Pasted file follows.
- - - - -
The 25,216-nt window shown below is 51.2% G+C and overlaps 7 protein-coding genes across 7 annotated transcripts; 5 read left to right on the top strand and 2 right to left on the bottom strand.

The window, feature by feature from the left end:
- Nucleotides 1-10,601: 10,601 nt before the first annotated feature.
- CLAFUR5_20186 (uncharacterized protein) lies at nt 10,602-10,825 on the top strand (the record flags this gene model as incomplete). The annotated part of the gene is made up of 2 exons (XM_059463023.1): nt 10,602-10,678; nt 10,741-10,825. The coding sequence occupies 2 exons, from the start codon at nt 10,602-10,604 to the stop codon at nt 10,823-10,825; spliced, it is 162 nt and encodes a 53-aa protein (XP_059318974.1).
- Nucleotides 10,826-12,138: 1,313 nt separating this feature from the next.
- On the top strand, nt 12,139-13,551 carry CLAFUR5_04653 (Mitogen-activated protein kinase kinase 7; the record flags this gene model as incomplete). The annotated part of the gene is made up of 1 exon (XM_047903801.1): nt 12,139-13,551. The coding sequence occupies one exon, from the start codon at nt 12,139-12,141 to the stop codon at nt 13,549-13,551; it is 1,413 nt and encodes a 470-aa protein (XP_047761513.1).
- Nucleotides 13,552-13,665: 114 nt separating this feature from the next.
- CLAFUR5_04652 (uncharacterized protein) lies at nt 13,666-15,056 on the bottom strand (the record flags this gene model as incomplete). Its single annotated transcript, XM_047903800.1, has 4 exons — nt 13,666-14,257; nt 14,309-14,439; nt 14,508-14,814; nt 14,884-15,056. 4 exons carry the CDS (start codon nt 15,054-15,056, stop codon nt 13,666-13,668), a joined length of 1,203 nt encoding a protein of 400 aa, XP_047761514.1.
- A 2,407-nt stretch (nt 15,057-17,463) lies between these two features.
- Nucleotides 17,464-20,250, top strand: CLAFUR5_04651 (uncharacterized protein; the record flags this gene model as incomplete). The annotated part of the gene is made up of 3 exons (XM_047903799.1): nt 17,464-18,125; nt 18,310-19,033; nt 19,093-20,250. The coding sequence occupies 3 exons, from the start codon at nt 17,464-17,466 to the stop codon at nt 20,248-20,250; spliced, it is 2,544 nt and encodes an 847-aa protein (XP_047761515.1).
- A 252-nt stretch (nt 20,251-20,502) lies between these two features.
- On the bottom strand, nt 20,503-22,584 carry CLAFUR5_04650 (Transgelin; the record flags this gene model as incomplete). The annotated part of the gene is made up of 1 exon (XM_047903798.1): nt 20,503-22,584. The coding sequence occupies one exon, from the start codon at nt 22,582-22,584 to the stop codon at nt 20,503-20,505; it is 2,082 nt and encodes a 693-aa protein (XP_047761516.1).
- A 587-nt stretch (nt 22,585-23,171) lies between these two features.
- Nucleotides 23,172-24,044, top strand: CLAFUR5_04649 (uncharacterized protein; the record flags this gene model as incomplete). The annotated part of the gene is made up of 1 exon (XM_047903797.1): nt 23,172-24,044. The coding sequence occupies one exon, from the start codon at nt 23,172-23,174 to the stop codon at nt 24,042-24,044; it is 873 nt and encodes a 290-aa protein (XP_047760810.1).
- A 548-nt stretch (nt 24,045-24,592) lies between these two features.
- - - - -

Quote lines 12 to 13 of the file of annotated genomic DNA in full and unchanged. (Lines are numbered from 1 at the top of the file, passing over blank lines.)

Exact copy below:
- On the bottom strand, nt 20,503-22,584 carry CLAFUR5_04650 (Transgelin; the record flags this gene model as incomplete). The annotated part of the gene is made up of 1 exon (XM_047903798.1): nt 20,503-22,584. The coding sequence occupies one exon, from the start codon at nt 22,582-22,584 to the stop codon at nt 20,503-20,505; it is 2,082 nt and encodes a 693-aa protein (XP_047761516.1).
- A 587-nt stretch (nt 22,585-23,171) lies between these two features.